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Article
Publication date: 3 August 2021

Sourabh Arora, Sangeeta Sahney and Debasis Pradhan

This purpose of this paper is to extend the model of goal-directed behaviour by including the potential benefits of webrooming and descriptive norms to scrutinise the…

Abstract

Purpose

This purpose of this paper is to extend the model of goal-directed behaviour by including the potential benefits of webrooming and descriptive norms to scrutinise the consumer's rationale and intent behind webrooming.

Design/methodology/approach

A survey instrument was employed to collect the data. A total of 324 usable responses were obtained, and the structural equation modelling technique was used for analysis.

Findings

The results of the study revealed that consumers utilised the information collected online to strike better deals offline. Also, webrooming not only stimulated smart shopper feelings amongst shoppers but also assisted them in avoiding certain risks associated with shopping online. Besides, support was also garnered for informative and possession benefits linked with webrooming. The findings demonstrated the positive impact of attitude, anticipated emotions and perceived behavioural control on desire, which in turn positively determined the intentions. Significant mediation impact was also observed between attitude and intentions via desire. However, past behaviour was evidenced to impact only intentions. Surprisingly, descriptive norms emerged as a stronger predictor of consumers' desire as opposed to subjective norms, which was found to be insignificant.

Research limitations/implications

Information search and switching costs associated with webrooming have not been considered in this study. A larger sample size would help draw broader generalisations.

Practical implications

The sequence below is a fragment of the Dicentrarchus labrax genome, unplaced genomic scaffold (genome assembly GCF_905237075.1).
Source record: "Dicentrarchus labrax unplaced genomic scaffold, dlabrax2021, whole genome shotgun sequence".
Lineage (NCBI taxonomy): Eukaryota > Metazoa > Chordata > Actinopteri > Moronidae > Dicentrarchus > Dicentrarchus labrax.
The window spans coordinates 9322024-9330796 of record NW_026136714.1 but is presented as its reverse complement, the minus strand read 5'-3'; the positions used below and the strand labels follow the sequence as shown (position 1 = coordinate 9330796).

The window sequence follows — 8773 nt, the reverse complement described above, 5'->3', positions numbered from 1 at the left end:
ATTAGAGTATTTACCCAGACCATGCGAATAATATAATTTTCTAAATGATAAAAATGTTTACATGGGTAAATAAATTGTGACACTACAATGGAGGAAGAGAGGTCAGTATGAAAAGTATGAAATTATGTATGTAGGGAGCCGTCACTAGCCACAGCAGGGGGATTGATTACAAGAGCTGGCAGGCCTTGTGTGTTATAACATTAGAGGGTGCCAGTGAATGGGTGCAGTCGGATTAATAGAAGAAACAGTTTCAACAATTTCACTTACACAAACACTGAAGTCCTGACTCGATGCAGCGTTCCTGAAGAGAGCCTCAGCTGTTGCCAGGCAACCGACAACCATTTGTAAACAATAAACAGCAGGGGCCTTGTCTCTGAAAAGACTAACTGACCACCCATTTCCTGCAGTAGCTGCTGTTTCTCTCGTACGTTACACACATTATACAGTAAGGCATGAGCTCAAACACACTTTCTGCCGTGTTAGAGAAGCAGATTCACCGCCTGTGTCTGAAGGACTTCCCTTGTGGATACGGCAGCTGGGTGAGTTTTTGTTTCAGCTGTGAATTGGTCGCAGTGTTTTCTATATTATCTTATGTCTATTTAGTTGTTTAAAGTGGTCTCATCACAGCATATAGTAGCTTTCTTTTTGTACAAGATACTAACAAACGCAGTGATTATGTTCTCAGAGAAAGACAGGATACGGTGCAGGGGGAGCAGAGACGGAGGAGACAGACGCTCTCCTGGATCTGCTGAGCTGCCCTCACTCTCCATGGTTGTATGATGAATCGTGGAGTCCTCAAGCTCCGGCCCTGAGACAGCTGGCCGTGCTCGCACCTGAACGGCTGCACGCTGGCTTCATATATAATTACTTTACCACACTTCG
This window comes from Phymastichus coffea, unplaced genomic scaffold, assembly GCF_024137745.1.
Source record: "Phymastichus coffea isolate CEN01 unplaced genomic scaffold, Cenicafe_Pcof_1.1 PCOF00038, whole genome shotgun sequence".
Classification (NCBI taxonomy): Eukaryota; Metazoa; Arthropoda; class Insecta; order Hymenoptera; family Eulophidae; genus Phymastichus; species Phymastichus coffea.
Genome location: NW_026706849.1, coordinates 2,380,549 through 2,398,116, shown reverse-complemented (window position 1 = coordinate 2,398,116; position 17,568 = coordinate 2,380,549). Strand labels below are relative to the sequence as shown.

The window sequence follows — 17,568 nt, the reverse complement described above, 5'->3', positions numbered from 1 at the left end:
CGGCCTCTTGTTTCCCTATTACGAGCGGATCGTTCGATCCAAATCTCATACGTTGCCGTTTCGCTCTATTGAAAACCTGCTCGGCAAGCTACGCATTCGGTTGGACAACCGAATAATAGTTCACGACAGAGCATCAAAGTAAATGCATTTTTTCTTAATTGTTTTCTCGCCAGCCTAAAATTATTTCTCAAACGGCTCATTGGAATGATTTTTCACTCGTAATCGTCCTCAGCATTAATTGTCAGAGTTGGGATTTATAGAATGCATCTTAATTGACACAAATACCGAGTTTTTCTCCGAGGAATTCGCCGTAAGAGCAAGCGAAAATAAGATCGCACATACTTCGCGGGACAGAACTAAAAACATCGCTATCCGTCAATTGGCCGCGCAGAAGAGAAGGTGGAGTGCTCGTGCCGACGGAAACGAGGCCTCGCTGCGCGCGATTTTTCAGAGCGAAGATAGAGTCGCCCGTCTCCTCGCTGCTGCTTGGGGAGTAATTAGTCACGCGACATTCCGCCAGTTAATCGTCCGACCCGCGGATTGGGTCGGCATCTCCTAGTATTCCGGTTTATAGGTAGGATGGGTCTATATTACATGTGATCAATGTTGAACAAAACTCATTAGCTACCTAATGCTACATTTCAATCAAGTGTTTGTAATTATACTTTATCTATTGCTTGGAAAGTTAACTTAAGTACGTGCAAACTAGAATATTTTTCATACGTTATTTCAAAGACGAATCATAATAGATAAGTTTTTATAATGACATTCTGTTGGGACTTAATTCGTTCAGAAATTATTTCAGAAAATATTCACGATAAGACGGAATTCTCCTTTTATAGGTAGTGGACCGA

While online retailers can utilise the findings of the study to convert webrooming shoppers into buyers, alternatively, offline stores can use the key insights to retain webroomers. Additionally, educators can use the findings of the study to teach the students about the changing retailing dynamics.

Originality/value

The present study emerges as the first one to incorporate cognitive, affective and habitual factors collectively for a better understanding of the webrooming phenomenon.

Details

International Journal of Retail & Distribution Management, vol. ahead-of-print no. ahead-of-print
Type: Research Article
ISSN: 0959-0552

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Article
Publication date: 7 July 2020

Sourabh Arora, Rashmi Ranjan Parida and Sangeeta Sahney

The present piece of research aims at enhancing our understanding of situational and intentional showrooming behaviour. The study further tests and validates a model based…

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1187

Abstract

Purpose

The present piece of research aims at enhancing our understanding of situational and intentional showrooming behaviour. The study further tests and validates a model based on the stimulus–organism–response framework to draw richer insights.

Design/methodology/approach

The study adopts a two-phased approach to discover the consumers' rationale behind showrooming. In the first phase, a narrative-based examination followed by an inductive thematic analysis was employed. In the second phase, the stimulus–organism–response model was validated through structural equation modelling method.

Findings